I have compiled a list of questions people have asked me over the past couple of years. Below are answers to some common questions people have asked me in terms of my practice, how I started, what I studied etc.
What did you study and what made you interested in illustration? How did it all start?
I studied Foundation Art and Design at college as I wasn’t too sure what I was going to do afterwards. It was only until my friend had mentioned illustration I looked into it. I spent quite a lot of time at the library going through design books, illustration agency books, magazines and that was really the turning point for me. I remember seeing Julie Verhoeven and Deanne Cheuk’s work and it changed the way I viewed image making. I loved the versatility of illustration which suited the way I worked at the time.
After college, I went the university and did a BA in Illustration. It was fun for the first year or so, but honestly, the Art Foundation course at Doncaster was probably much more inspiring and my tutors really pushed me to experiment with different mediums. Even today after all these years, I feel very grateful that somehow I crossed paths with my tutors at college. I remember my life drawing tutor (thanks Jeremy!!) literally said I could not paint! No offence taken, he said I should try other ways of making images. I problem solved it myself by making collages and hand drawn images, it really went from there after that. I don’t think I would be doing this if it wasn’t for my tutors.
What’s your work process and how does it change?
I’ve always enjoyed working in a variety of mediums because I love design in general! So I think that this influences the way I work and how I approach projects. I always start with hand drawn images and then I either paint over them or use loads of stickers and different types of paper. Then I’ll scan all the separate pieces into Photoshop and I’ll finish off the image from there.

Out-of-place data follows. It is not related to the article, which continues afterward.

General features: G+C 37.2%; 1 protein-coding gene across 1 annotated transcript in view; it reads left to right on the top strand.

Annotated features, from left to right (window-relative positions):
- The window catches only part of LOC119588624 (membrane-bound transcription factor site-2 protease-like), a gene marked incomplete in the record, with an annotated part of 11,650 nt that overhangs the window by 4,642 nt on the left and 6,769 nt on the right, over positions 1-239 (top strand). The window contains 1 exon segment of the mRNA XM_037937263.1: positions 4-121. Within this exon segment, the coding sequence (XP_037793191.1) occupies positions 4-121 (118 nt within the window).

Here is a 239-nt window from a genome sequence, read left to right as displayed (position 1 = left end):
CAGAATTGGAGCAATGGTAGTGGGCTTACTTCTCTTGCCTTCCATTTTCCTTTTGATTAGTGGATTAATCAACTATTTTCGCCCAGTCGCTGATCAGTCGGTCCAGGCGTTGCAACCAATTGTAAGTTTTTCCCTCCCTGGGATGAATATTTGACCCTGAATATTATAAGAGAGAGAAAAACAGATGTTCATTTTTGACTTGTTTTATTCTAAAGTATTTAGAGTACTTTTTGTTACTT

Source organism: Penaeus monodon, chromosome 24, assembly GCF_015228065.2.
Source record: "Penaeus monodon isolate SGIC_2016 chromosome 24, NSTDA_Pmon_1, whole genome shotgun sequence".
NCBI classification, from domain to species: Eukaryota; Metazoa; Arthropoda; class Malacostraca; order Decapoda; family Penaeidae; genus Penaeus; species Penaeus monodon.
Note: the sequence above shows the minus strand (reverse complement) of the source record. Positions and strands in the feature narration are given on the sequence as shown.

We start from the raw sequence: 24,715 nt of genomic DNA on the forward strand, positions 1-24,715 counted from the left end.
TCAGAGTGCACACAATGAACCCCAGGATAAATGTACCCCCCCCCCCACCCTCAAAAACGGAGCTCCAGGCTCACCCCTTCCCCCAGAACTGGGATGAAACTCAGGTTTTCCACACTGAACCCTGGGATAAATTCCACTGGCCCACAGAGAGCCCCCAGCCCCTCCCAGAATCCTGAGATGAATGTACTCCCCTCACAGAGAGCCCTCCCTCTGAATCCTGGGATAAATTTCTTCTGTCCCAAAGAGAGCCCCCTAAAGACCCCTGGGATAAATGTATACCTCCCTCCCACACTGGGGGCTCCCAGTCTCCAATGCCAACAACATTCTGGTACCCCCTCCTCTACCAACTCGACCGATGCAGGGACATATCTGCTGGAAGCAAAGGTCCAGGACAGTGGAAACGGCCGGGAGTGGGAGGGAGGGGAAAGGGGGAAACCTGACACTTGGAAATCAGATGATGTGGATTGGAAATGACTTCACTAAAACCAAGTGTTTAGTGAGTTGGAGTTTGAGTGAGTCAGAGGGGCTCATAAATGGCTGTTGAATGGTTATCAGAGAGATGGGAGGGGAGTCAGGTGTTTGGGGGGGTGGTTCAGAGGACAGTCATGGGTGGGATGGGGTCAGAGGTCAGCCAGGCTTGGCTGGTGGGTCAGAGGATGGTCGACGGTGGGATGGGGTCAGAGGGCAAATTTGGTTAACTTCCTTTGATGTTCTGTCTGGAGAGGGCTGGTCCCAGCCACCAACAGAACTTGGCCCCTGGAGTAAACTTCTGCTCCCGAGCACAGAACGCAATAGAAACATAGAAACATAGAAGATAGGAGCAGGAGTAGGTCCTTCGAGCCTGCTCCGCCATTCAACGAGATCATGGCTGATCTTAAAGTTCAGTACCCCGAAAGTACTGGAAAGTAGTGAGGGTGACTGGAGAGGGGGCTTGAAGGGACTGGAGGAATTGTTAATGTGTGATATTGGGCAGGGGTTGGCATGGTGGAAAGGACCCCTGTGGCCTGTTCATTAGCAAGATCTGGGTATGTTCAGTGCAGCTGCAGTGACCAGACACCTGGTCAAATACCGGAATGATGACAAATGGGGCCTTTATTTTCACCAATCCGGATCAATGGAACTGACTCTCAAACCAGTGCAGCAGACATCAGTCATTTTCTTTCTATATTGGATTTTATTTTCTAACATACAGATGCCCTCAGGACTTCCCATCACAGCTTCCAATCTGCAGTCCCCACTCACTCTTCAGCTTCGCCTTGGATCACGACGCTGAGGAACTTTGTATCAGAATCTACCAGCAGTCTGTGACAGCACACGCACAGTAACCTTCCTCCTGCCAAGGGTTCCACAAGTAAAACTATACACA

Who/what inspires your work?
To name a few: CY Twombly, Henri Matisse, Frida Kahlo, Julie Verhoeven, Fiona Rae, Rob Ryan, Pomme Chan, Deanne Cheuk, and Sarah Beetson.
When I’m working I love listening to NTS Radio or I’ll stick on a soundtrack- it’ll either be along the lines of Akira, Ghost in the Shell or Studio Ghibli.
Would you have done anything differently after your graduation, if you could do it again? Anything you wish you had known back then? And in general, any advice/tips about degree show and life after that?
If I’d have known that it was going to be tough I would have done some more internships during my time at university or learnt other practical skills such as photography, graphic design or basic coding skills. My advice would be not to get too bombed out with your final year (getting stressed out with deadlines) but spend your time honing your style and producing the best quality of work.
Go to shows and start networking with people, pop along to craft markets or open studios and have a chat with other practitioners as it’s always an eye-opener to see what others do. I’ve learnt so much since I graduated so try and take the opportunity and utilise your experience as much as possible.